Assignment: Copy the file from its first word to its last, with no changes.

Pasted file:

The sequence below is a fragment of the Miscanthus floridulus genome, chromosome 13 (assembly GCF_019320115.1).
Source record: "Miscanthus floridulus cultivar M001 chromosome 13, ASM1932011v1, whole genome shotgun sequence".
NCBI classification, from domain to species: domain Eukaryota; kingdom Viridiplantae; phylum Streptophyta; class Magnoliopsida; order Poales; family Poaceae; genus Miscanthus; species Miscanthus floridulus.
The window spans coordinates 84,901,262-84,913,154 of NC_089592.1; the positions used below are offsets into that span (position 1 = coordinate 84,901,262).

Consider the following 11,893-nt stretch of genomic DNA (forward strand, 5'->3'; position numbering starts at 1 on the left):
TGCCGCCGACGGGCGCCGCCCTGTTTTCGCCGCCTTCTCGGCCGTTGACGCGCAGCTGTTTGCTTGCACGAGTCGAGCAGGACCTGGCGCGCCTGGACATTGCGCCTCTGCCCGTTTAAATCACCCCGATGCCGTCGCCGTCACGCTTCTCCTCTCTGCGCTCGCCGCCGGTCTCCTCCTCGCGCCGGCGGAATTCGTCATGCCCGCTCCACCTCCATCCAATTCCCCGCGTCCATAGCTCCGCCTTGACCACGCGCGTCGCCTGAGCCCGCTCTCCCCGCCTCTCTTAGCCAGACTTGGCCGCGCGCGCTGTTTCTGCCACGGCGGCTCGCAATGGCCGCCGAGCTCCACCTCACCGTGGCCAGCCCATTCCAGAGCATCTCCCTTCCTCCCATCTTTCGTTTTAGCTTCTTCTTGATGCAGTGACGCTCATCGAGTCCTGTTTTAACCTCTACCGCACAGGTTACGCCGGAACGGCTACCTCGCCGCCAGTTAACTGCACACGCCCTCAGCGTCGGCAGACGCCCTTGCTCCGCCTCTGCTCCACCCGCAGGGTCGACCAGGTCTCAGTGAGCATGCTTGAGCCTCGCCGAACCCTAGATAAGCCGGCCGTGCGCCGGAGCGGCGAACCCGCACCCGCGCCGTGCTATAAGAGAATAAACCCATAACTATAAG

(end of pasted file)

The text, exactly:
The sequence below is a fragment of the Miscanthus floridulus genome, chromosome 13 (assembly GCF_019320115.1).
Source record: "Miscanthus floridulus cultivar M001 chromosome 13, ASM1932011v1, whole genome shotgun sequence".
NCBI classification, from domain to species: domain Eukaryota; kingdom Viridiplantae; phylum Streptophyta; class Magnoliopsida; order Poales; family Poaceae; genus Miscanthus; species Miscanthus floridulus.
The window spans coordinates 84,901,262-84,913,154 of NC_089592.1; the positions used below are offsets into that span (position 1 = coordinate 84,901,262).

Consider the following 11,893-nt stretch of genomic DNA (forward strand, 5'->3'; position numbering starts at 1 on the left):
TGCCGCCGACGGGCGCCGCCCTGTTTTCGCCGCCTTCTCGGCCGTTGACGCGCAGCTGTTTGCTTGCACGAGTCGAGCAGGACCTGGCGCGCCTGGACATTGCGCCTCTGCCCGTTTAAATCACCCCGATGCCGTCGCCGTCACGCTTCTCCTCTCTGCGCTCGCCGCCGGTCTCCTCCTCGCGCCGGCGGAATTCGTCATGCCCGCTCCACCTCCATCCAATTCCCCGCGTCCATAGCTCCGCCTTGACCACGCGCGTCGCCTGAGCCCGCTCTCCCCGCCTCTCTTAGCCAGACTTGGCCGCGCGCGCTGTTTCTGCCACGGCGGCTCGCAATGGCCGCCGAGCTCCACCTCACCGTGGCCAGCCCATTCCAGAGCATCTCCCTTCCTCCCATCTTTCGTTTTAGCTTCTTCTTGATGCAGTGACGCTCATCGAGTCCTGTTTTAACCTCTACCGCACAGGTTACGCCGGAACGGCTACCTCGCCGCCAGTTAACTGCACACGCCCTCAGCGTCGGCAGACGCCCTTGCTCCGCCTCTGCTCCACCCGCAGGGTCGACCAGGTCTCAGTGAGCATGCTTGAGCCTCGCCGAACCCTAGATAAGCCGGCCGTGCGCCGGAGCGGCGAACCCGCACCCGCGCCGTGCTATAAGAGAATAAACCCATAACTATAAG